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The take-off of food e-commerce, an illusion created by the pandemic or reality?

Business

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18 March 2021

The leap in sales the retail food sector has been experiencing since the start of the pandemic is not only due to increased sales in physical stores (stemming from the leap in food spending and the mass panic to stockpile food in the initial months), but also due to the unprecedented boom in the online channel.

Online food sales grew 182% in Spain between mid-March and the end of May 2020, skyrocketing by eight and surpassing 2% of sales for the first time.

In an article published in Expansión in May 2020, the quality director of Mercadona, Luis Pla, pointed out a figure of 3.7% of sales, while the marketing director of Consum, Manuel García, spoke of a percentage of 2.5%.

This increase was even higher at El Corte Inglés (third company in Spain for online sales, only behind Amazon and AliExpres), ending up representing 18% of market share for online food sales, an enormous growth of 196%.

This unprecedented explosion in e-commerce has entailed huge headaches for food retailers, which were unprepared for this growth, with some even having to close the service.

With the arrival of the “new normal” and when we finally return to a full situation of normality, what is forecast to happen to food e-commerce? Was the boom in the last year simply a mirage and will rates return to pre-pandemic levels or is food e-commerce here to stay forever?

The trend indicates that retailers should be ready for an imminent future in which the online channel will remain at rates higher than the pre-pandemic era. According to Kantar, food e-commerce jumped from 2% before the pandemic to 8% during confinement, falling again to 4% with the new normal.

Innovation, digital transformation, logistics changes, omnichannel strategies and user experience are the primary core areas on which retailers will have to rely to cope with the huge challenge of reinventing the online channel, taking advantage of their full potential and making it profitable.

Food retailers did not traditionally have a clear strategy with regard to the online channel, instead handling it more from the viewpoint of an unprofitable service, but one they had to offer their customers nonetheless, who expected the option of buying food online as well. This perspective is changing and they are starting to focus on this channel with an eye on the future and as an opportunity to improve their business models.

The launch of Amazon Fresh represents a new challenge for the sector, which must explore new business models, such as more widespread implementation of click-and-collect, new models like BOPIS (Buy Online Pickup in Store): picking up near the store with barely the need to get out of the car, prepared meals with home delivery, exclusive deals for online customers, express deliveries, new revenue sources… From the omnichannel perspective, since customers are progressively becoming omnichannel customers, so that the focus must be on both channels, physical and online. According to the “4th Observatory for the Evolution of Food E-commerce 2020: Towards Digital Proximity,” the mixed channel is the one that is growing most.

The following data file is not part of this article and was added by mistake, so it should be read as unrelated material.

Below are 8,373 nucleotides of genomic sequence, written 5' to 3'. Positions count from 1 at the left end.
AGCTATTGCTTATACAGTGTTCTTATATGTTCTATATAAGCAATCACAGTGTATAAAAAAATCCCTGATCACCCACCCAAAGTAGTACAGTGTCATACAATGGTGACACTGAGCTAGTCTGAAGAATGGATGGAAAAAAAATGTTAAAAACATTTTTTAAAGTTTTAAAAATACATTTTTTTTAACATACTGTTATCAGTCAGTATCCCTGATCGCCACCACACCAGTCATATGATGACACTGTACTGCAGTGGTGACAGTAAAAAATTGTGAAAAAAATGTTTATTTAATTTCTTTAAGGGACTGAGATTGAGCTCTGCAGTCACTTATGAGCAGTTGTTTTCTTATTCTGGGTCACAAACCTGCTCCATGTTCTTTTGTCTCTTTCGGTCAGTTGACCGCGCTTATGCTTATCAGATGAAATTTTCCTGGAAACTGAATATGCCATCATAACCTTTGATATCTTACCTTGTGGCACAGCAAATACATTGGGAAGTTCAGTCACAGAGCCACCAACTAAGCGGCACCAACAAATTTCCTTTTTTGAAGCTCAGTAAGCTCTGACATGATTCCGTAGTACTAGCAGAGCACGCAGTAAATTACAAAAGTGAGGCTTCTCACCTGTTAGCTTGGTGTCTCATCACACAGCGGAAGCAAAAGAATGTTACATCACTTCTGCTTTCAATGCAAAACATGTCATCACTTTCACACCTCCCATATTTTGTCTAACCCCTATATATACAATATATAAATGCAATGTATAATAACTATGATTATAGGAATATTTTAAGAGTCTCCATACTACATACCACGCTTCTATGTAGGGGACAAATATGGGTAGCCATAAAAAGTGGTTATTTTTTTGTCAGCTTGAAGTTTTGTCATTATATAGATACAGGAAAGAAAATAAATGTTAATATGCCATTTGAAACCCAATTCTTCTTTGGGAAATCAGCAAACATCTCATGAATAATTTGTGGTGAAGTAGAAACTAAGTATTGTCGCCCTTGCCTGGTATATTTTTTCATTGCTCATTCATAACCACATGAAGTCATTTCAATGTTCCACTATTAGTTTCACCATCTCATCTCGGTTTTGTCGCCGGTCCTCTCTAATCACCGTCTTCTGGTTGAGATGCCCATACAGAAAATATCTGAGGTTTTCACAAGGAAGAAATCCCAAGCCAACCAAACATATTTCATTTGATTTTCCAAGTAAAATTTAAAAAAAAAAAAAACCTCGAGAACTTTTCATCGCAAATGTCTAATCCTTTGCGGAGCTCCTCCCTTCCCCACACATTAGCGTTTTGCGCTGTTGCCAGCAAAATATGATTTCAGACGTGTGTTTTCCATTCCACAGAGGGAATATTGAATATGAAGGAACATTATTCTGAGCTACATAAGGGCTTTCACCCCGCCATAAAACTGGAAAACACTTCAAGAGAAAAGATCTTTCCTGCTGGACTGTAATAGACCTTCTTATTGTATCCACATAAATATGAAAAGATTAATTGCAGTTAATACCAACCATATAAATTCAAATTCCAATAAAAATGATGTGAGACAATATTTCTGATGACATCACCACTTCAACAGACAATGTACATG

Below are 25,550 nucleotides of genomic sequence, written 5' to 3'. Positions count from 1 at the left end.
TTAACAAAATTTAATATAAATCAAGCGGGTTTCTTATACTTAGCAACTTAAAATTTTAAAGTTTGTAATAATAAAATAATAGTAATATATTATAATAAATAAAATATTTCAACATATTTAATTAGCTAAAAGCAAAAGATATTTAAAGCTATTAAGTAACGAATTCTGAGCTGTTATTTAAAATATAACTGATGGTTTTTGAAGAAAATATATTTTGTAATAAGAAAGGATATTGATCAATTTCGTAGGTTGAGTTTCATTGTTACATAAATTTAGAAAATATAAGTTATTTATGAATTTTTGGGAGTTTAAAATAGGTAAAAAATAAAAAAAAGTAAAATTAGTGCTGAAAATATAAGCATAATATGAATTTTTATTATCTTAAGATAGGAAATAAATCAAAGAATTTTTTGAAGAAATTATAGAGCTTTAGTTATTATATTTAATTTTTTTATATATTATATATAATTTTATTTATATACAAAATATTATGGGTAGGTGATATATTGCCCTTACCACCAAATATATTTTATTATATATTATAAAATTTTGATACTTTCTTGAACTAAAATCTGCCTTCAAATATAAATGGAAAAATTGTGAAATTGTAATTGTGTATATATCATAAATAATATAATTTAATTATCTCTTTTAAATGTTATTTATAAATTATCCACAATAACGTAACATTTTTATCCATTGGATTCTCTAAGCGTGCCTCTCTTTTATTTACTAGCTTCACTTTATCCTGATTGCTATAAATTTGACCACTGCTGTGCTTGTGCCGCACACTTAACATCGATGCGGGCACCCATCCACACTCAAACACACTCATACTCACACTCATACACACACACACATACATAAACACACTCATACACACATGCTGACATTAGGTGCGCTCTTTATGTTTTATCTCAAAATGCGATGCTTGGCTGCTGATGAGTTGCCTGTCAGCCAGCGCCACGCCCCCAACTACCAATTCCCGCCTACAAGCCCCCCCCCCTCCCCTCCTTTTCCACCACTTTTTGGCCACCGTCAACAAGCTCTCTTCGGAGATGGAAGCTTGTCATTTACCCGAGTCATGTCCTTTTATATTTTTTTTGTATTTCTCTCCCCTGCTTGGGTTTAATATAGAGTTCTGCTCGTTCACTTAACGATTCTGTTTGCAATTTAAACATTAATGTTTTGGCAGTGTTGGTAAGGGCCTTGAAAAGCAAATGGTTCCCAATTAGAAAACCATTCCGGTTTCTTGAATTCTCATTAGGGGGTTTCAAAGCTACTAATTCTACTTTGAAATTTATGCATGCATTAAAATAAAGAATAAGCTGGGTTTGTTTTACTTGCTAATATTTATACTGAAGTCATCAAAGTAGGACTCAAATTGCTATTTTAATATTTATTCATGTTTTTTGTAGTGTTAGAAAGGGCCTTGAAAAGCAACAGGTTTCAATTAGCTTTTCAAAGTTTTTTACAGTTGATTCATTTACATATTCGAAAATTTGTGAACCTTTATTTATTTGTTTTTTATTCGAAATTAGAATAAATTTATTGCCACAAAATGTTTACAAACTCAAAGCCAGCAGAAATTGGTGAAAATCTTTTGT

Logistics is another of the big challenges that will have to be faced to adapt to new trends and guarantee the future sustainability of e-commerce.

The latest report about the logistics of e-commerce refers to the “last mile” and the demand for crossdocking and refrigerated platforms as the main trends. To be able to capitalize on deliveries, retailers need to be closer to end customers, so that the “last mile” becomes a driver for these new platform models, where location, space, technology and relationships between the processes are all key factors.

New distribution models, such as “dark stores” (physical stores that work exclusively to prepare online orders) and micro-hubs distributed throughout the urban area as distribution and collection centers that are closer to customers are starting to become a reality.

Digital transformation is one of the key areas on which this change of model will be based. Greater automation in warehouses and order preparation, ensuring maximum efficiency of shipment ranges, load adjustments and the optimization of transportation routes and tracking of online routes are a few examples where technologies like Big Data, AI, IoT and RPA are helping retailers with their digital transformations.

Improving the user experience during online shopping is another of the main trends. Retailers that want to compete online will have to be creative to ensure that customers have a better purchase experience that is more personalized, has greater multi-device flexibility, and adapted to the mobile-first trend.

The pandemic has undoubtedly represented a before and after for e-commerce in the food retail sector and everything points to the fact that the take-off of the online channel is a reality.

Retailers have a great opportunity to reinvent their business models from an omnichannel perspective, taking advantage of the full potential of the online channel to establish new ways to be in contact with customers, offering them contents with personalized value and connecting emotionally with consumers who are increasingly more demanding and connected, also when they are filling their shopping carts.

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